CANBERRA (Reuters) - Anti-whaling activists unveiled on Tuesday their latest weapon against Japanese whalers in the frigid Southern Ocean, a $2 million ship funded by the producer of The Simpsons television series and purchased in secret from the Japanese government.
The 56-metre (184 ft) ‘Sam Simon’, which docked in the southern Australian port of Hobart, brings the hardline anti-whaling group Sea Shepherd Conservation Society’s fleet to four, just one vessel smaller that Japan’s whaling fleet.
“We have four ships, one helicopter, drones and more than 120 volunteer crew from around the world ready to defend majestic whales from the illegal operations of the Japanese whaling fleet,” said Sea Shepherd founder Paul Watson.
The white-hulled ship, strengthened against ice to operate in seas near Antarctica, was purchased using a U.S. company from its home port in Shimonoseki, where it was berthed alongside the Japanese whaling fleet, its skipper Lockhart MacLean told Reuters.
“The goal is to find the factory ship, the Nisshin Maru, and to pin the bow of this ship on the stern of that factory ship throughout the duration of the campaign, and send them home without any whales killed,” MacLean said.
Belonging previously to the Japan Meteorological Agency’s Maizuru observatory, the Sam Simon was re-registered in the tiny South Pacific country of Tuvalu and delivered to Sea Shepherd in Australia’s Queensland state by a Japanese crew.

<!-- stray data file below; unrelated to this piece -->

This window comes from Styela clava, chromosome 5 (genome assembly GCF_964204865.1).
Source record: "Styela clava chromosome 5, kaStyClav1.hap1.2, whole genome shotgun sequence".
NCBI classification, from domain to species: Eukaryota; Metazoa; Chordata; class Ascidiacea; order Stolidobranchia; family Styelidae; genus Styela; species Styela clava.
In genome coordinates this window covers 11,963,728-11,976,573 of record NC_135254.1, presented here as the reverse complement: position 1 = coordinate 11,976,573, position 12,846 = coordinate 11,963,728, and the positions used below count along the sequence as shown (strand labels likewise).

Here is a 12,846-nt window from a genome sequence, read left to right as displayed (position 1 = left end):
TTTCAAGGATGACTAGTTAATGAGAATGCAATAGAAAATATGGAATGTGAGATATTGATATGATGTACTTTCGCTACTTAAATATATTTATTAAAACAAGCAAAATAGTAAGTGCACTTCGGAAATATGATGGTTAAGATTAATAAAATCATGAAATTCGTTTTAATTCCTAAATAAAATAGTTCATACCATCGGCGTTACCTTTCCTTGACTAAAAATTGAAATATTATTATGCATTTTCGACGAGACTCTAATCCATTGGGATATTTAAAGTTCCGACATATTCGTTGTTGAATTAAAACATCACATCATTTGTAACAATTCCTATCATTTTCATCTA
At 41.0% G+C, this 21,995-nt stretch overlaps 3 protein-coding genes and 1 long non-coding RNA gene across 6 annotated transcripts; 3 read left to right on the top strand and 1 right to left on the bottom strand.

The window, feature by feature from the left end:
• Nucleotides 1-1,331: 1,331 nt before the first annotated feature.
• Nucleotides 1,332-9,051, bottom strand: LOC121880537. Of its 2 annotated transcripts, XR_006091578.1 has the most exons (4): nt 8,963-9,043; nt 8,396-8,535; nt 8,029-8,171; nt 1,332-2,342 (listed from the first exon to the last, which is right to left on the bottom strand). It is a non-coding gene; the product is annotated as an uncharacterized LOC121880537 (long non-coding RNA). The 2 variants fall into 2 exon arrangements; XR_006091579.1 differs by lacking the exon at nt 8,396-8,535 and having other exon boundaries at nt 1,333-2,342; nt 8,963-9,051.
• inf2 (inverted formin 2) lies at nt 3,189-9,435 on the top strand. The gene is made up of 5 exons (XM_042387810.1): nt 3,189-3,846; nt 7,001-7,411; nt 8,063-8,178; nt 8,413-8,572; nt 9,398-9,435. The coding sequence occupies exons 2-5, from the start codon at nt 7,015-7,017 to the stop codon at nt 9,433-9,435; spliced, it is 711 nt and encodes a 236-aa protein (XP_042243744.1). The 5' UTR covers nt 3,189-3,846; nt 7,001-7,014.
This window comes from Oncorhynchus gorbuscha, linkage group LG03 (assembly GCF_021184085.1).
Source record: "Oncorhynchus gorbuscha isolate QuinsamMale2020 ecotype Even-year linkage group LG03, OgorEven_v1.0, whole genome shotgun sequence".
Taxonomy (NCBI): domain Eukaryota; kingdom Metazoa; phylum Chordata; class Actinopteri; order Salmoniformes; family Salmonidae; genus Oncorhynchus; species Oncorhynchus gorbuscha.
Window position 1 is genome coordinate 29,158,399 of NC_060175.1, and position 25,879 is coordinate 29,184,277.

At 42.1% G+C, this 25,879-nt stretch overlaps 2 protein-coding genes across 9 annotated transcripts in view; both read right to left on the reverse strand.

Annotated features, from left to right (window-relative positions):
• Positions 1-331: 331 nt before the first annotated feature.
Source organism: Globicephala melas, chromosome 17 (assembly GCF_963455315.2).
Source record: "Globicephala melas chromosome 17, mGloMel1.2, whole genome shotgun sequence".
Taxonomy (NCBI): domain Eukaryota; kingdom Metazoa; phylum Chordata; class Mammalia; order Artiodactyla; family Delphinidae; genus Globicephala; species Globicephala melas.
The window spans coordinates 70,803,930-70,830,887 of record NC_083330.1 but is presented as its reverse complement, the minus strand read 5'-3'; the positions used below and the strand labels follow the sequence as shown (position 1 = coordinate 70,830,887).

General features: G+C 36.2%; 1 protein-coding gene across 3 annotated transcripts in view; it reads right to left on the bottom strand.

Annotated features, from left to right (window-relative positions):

McLean said it was then refitted and reflagged to Australia and named after the American television producer and animal welfare campaigner who provided the money for its purchase.
“We’re confident we can seriously impact their whale quota. This year all four of their harpoon ships are going to be tied up by our four ships, and the goal is that no harpooning can be done,” he said.
Over nine whaling seasons in the southern hemisphere summer, the group has clashed frequently with the Japanese fleet, sinking one of its own ships. The high speed trimaran Ady Gil sank after a collision with a whaler in January 2010.
Japan introduced scientific whaling to skirt a commercial whaling ban under a 1986 moratorium. It argues it has a right to monitor the whales’ impact on its fishing industry.
Australia’s government has filed a complaint against Japan at the world court in the Hague to stop Southern Ocean scientific whaling. A decision is expected in 2013 or later.
Editing by Michael Perry